Reporting live from Mars

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Reporting live from Mars

Park Sung-hoon
The author is a Beijing correspondent of the JoongAng Ilbo.

“A motorcycle passed by, but you can’t see it after a few seconds,” responded a Beijing correspondent when JTBC anchor Sohn Seok-hee asked about the air pollution in 2014. China’s fine dust is beginning to reach notorious levels. The question I got the most upon being posted in Beijing was “Will you be okay with the air quality?” But the air quality in Beijing over the past three years since I came for training hasn’t been as bad as I had expected. The Chinese government is releasing reports showing improvement each year.

But lately, concerning situations are being repeated. During China’s Two Sessions, the National People’s Congressand the National Committee of the Chinese People’s Political Consultative Conference, the airborne particulate matter (PM) level was around 300, covering Beijing in grey. The “Two Sessions blue,” referring to the clear sky during China’s biggest political event, is bygone.

On March 11, I climbed the Jingshan Park behind the Forbidden City. What I could see from the observatory was only the exit of the Forbidden City. Smog swallowed Beijing. Some 30 minutes later, my cellphone screen got dusty. As I wiped the handrail with a tissue, dark dust smeared onto it. I could hear nearby tourists coughing.

That day, the overall air quality index was 313. When asked about the weather, people responded that things had improved significantly, as the air quality index was as high as 500.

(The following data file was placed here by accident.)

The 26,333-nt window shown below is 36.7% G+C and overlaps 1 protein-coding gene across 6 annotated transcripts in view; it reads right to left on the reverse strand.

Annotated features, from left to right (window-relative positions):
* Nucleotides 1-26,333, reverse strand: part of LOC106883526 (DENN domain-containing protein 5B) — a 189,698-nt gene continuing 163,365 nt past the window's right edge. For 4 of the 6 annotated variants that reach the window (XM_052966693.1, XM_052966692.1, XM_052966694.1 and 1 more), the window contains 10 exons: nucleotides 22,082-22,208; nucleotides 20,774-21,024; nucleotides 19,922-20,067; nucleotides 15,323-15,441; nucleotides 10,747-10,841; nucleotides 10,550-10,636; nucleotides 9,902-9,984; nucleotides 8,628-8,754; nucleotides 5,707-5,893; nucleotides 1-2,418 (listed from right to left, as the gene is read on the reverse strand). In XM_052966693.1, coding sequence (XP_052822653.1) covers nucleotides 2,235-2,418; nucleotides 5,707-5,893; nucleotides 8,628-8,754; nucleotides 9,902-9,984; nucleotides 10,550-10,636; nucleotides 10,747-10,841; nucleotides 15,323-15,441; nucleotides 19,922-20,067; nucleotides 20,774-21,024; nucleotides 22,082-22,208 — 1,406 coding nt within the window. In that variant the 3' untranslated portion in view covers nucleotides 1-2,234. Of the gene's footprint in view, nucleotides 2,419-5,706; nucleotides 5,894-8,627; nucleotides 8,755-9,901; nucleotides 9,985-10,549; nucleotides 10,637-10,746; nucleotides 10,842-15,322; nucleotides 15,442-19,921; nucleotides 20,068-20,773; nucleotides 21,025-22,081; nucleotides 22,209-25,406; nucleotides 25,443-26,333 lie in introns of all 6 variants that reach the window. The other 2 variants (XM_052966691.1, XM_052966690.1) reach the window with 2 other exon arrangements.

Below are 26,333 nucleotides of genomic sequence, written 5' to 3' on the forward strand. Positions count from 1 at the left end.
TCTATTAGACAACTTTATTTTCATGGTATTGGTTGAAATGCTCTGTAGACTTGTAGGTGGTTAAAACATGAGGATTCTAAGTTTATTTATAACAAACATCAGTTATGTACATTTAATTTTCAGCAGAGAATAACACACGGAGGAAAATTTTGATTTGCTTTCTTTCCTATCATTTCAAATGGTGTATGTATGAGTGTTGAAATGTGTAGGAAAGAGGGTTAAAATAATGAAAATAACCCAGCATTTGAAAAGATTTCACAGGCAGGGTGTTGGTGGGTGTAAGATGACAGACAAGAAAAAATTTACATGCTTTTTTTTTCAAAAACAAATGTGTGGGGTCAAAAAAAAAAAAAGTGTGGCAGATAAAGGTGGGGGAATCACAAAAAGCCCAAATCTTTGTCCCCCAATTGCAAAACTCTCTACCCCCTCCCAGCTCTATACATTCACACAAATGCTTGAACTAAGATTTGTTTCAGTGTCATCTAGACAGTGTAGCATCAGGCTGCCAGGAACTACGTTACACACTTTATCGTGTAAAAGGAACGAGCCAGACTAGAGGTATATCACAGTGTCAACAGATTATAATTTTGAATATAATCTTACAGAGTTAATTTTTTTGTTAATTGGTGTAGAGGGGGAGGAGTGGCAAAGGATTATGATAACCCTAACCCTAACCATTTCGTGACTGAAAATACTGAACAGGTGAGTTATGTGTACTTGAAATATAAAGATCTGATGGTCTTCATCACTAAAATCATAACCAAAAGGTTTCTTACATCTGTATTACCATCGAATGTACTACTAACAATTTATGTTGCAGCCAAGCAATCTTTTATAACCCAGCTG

I didn’t know I would actually experience air quality level of 500 in a few days. On March 15, the yellow storm occurred. The national CCTV reported that it was the biggest in 10 years. The air quality composite index was 500, the maximum level, and the China National Environmental Monitoring Center measured and released the PM 10 level of 9350 from central Beijing. It is 200 times the WHO-recommended level of 50.

This is how I actually feel. All windows are closed in the office, but I can smell the dust. When I go out, I feel like sneezing anytime. I cannot believe I am wearing a mask. The scenery out of the window is yellowish, or almost reddish. I keep clear my throat but it still feels hoarse.

Even to the Chinese people who are used to fine dust seem to find it unprecedentedly serious. People wrote on social media, “Today, I am working in Mars,” “Swallowing these fine dusts, we may be the air-filtering plants,” “I opened my eyes but I looked out and feel like I’m still dreaming.”

China’s Ministry of Ecology and Environment cracked down businesses that operated steel and metal plants during the Two Sessions against government directive.

Are factories producing pollutants again as the Covid-19 threat is declining? For one reason or another, we can’t take our masks off.

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